Cause The bacterium Rhodococcus fascians is a Gram positive actinomycete. Recent genomic studies have found there are at least 13 different genetic groups of R. fascians, meaning it is a species complex. Pathogenic Rhodococcus are capable of infecting at least 44 plant families and can infect woody and herbaceous plants, including both dicots and monocots. Herbaceous perennials are most frequently affected. Field observations suggest populations of R. fascians may persist in soil for one or two years when associated with infested plant material. The bacteria do not survive long in soil without plant debris. R. fascians will move in water, although this is a passive process as these bacteria have no ability to move on their own. The pathogen can remain viable in irrigation water for as long as 90 days in the absence of a host, and plants may become infected from either roots or foliage that has come into contact with infested water.
On infected plants, bacteria are primarily found on the surfaces of the leaves, petioles and stems. There is no evidence that R. fascians can systemically infect plants. The bacteria can be present on plant surfaces for months before symptoms develop. Wounds are not necessary for infection to occur. Cutting tools can transmit the bacteria, and transmission in higher with plants with "juicy" stems or branches. Taking cuttings from infected plants, irrigating with infested water, and movement of infected plants between nurseries are the primary ways by which the disease is spread.
Plants commonly affected include Acanthus sp. (bear's breech), Argyranthemum sp., Aster sp., Geranium sp. (crane's-bill), Heuchera sp. (coral bells), Hosta sp., Iberis sp., Leucanthemum x superbum (Shasta daisy), Lily, Monarda sp., Nemesia sp., Pelargonium spp., Petunia spp., Veronica sp., and Viola sp. There appear to be distinct differences in the ability of various strains to infect various hosts.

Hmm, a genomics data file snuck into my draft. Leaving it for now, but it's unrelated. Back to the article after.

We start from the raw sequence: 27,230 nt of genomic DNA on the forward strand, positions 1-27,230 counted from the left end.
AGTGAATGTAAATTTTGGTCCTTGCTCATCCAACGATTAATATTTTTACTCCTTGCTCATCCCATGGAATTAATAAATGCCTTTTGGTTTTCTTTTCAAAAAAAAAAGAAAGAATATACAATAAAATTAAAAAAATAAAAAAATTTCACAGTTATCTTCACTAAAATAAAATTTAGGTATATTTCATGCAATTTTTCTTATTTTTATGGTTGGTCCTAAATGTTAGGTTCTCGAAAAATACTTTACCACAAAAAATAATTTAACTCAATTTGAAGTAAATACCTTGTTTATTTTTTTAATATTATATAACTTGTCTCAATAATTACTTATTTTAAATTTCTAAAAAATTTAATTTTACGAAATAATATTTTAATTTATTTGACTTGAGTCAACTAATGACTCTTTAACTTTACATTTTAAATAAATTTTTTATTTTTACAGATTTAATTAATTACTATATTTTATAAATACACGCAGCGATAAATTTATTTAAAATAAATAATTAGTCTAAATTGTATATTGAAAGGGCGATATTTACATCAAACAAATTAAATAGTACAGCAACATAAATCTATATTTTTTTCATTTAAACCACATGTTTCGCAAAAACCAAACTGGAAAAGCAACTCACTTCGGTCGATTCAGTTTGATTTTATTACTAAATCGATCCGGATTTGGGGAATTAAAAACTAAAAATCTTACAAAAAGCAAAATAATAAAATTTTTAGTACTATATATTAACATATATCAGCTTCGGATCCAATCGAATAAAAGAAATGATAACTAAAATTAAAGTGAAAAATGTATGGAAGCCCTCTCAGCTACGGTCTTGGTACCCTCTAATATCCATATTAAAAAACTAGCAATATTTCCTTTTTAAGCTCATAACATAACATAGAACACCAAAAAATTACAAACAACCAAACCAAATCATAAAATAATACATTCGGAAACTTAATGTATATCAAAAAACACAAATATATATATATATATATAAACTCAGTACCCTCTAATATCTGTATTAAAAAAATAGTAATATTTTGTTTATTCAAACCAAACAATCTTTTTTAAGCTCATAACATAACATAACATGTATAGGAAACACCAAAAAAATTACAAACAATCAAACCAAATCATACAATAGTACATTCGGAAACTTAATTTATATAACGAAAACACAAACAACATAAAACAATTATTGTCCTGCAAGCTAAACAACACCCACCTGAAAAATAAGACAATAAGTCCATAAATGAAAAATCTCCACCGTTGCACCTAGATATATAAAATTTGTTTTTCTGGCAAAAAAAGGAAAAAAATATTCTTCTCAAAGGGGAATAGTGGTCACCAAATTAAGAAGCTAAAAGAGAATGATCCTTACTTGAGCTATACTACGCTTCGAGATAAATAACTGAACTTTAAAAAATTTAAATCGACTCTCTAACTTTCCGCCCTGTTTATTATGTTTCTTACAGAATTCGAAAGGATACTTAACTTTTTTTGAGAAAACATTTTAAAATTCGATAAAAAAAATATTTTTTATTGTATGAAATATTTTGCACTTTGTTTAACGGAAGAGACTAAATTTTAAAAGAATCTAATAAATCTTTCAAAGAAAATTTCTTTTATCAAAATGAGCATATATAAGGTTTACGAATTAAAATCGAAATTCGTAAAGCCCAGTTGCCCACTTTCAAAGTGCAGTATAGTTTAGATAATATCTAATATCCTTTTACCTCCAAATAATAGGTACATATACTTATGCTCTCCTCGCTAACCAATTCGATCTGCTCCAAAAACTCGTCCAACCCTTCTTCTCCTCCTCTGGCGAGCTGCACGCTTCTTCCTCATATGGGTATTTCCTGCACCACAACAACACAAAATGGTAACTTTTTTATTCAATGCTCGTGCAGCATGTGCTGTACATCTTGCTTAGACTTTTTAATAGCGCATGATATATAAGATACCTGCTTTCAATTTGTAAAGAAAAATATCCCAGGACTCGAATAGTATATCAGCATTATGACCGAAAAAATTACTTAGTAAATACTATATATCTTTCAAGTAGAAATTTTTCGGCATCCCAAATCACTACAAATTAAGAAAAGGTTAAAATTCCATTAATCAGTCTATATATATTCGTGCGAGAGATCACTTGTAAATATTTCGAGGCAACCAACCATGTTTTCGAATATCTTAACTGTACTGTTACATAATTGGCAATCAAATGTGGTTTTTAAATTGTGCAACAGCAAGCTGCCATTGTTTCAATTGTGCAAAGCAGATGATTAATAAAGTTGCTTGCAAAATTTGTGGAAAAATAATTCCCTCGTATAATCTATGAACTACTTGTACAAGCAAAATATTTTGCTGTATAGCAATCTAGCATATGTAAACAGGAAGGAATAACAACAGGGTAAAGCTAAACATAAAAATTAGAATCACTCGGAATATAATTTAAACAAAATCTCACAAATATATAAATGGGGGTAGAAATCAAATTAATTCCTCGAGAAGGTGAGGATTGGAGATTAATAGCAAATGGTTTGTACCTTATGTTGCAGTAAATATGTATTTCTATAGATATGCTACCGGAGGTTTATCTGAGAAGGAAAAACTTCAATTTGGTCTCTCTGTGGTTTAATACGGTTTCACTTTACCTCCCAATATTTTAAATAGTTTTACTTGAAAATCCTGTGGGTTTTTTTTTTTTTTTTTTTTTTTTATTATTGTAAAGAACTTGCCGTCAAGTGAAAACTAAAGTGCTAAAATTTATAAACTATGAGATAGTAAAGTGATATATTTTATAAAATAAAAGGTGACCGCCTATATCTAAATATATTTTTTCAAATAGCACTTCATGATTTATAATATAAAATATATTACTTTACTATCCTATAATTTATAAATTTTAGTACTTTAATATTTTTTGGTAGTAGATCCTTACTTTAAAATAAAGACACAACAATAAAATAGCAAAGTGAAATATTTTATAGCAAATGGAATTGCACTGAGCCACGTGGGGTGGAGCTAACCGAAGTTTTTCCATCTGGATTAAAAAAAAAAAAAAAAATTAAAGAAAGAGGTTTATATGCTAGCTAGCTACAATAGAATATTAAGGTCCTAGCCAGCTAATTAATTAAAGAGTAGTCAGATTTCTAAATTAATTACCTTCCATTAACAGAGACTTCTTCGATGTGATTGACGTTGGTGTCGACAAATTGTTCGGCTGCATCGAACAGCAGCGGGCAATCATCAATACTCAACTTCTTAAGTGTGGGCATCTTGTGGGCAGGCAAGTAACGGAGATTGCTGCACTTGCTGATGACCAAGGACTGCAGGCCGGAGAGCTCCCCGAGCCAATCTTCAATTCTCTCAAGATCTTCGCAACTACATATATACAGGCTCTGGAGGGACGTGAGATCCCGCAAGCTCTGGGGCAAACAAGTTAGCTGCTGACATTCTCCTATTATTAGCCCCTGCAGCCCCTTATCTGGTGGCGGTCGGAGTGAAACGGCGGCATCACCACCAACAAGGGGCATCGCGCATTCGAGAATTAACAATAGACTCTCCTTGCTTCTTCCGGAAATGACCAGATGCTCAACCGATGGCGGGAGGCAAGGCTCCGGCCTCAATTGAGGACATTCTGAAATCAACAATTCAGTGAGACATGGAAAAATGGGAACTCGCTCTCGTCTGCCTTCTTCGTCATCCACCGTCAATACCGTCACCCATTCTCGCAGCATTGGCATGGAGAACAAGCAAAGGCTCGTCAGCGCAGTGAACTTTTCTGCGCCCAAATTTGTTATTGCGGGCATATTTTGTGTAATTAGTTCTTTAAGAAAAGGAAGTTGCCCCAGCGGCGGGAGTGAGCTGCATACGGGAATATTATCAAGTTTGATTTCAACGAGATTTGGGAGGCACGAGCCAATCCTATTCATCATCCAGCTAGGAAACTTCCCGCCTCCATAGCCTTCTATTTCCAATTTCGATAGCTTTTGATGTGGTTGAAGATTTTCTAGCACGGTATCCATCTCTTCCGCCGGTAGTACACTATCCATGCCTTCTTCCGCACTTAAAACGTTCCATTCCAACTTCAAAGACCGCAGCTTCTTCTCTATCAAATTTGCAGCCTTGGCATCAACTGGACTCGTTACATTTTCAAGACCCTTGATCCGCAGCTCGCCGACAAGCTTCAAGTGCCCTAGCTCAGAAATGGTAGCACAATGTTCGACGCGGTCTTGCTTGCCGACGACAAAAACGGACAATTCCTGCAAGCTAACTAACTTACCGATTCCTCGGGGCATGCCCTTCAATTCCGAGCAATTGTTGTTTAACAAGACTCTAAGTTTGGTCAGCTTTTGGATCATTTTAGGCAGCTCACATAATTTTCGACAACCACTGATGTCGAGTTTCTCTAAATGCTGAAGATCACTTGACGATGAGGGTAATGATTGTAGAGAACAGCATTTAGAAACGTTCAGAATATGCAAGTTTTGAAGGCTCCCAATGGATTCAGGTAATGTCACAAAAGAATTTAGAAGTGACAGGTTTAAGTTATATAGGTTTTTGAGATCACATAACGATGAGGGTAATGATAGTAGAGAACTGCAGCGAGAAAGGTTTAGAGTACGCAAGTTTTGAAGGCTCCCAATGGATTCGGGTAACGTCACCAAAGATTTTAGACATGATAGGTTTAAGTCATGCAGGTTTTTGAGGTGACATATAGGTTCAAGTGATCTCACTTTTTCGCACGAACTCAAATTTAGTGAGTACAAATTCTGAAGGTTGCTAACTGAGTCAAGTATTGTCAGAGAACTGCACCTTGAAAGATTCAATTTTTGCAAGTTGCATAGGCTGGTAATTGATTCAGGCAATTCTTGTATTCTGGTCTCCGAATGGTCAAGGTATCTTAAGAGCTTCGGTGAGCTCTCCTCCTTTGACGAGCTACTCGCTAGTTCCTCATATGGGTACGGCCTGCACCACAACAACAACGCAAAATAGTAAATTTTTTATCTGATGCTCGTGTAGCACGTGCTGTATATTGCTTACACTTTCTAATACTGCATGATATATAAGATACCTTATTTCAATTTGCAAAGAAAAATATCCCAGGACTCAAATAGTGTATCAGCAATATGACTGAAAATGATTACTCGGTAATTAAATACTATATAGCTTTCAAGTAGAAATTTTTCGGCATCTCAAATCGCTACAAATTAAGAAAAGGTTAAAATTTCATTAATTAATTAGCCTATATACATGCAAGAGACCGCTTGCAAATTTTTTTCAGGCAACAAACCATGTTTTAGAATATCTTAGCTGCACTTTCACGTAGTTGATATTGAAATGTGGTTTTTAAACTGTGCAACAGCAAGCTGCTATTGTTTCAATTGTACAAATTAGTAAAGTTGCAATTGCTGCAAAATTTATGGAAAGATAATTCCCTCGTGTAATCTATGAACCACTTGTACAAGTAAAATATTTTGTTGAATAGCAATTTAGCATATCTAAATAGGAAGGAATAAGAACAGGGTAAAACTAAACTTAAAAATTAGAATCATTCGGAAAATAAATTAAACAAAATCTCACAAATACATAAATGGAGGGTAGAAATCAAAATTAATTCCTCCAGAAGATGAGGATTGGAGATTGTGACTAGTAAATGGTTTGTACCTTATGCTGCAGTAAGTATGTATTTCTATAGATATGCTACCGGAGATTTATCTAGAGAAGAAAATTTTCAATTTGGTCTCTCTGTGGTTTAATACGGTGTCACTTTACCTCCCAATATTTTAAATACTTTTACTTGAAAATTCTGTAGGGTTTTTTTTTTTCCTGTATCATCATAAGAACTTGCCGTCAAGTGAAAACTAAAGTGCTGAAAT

Symptoms A proliferation of partially expanded buds or shoots (a leafy gall) is the main symptom of both woody and herbaceous plants. These often occur at the base of the plant, but may also be present on branches. Lilies show distorted bulbs when infected; hostas may produce abnormal bulbils at the base of a diseased plant. Symptoms may be confused with those caused by crown gall bacteria, growth regulator effects, somatic variations of plants in tissue culture, or eriophyid mite infestation. Plants affected by this bacterium often grow with less vigor, have an abnormally short stature, produce fewer flowers, or have reduced root growth, although this varies with the plant species. Plants may harbor R. fascians without showing symptoms.
Cultural control The management measures given below are for production greenhouses and nurseries. Diseased plants found in home landscapes can be left as they are or removed. The disease does not spread very far outside of production settings and does not pose a significant threat to home gardens.
Disease management depends on prevention. It is best to analyze your production system from top to bottom to identify points where the bacteria can be entering your system, and work to eliminate the risk at these critical points. The idea is to be proactive rather than reactive. Once the plant is introduced into a greenhouse, sanitation is extremely important.
- Start with clean plants and do not take cuttings from symptomatic plants or plants in close proximity to diseased plants. Use disease-indexed, tissue-culture-derived plants for those cultivars that appear particularly susceptible.
- Use new planting trays and pots. Used ones must be washed free of all organic debris before treating with a disinfectant. Bleach, KleenGrow, Physan 20, and Vital Oxide were all effective at killing the bacteria on contaminated plastic when used at the recommended contact time.
- Potting mix or field soil should be pasteurized (60 minutes at 160°F aerated steam) before use.
- Knives or razor blades should be changed or sterilized between plants during propagation.
- Keep plants off the greenhouse floor and solid surfaces; bench tops should allow water to drain freely. Runoff water can disperse the bacteria.
- Immediately remove and destroy any diseased plants plus any neighboring plants or trays. Leucanthemum and Veronica are particularly susceptible, and the entire lot may need to be dumped if disease is found. Clean up and discard all old leaves and other plant debris.
- Minimize the length of time leaves are wet; apply irrigation under conditions where leaves can dry in 1 to 2 hours. Good ventilation will help.
Chemical control The bacterium can be found internally within plants to a limited extent, so topical applications of bactericides will not eradicate the bacterium. In greenhouse trials with multiple products, none were able to prevent infection of inoculated plants.
References Putnam, M.L, and Miller, M.L. 2007. Rhodococcus fascians in herbaceous perennials. Plant Disease 91: 1064-1076.
Putnam, M. 2018. Treating and tracking the intractable Rhodococcus, http://www.diggermagazine.com/treating-rhodococcus/
Savory, E.A., Fuller, S.L., Weisberg, A.J., Thomas, W.J., Gordon, M.I., Stevens, D.M., Creason, A.L., Belcher, M.S., Serdani, M., Wiseman, M.S., and Grünwald, N.J. 2017. Evolutionary transitions between beneficial and phytopathogenic Rhodococcus challenge disease management. eLife. doi: 10.7554/eLife.30925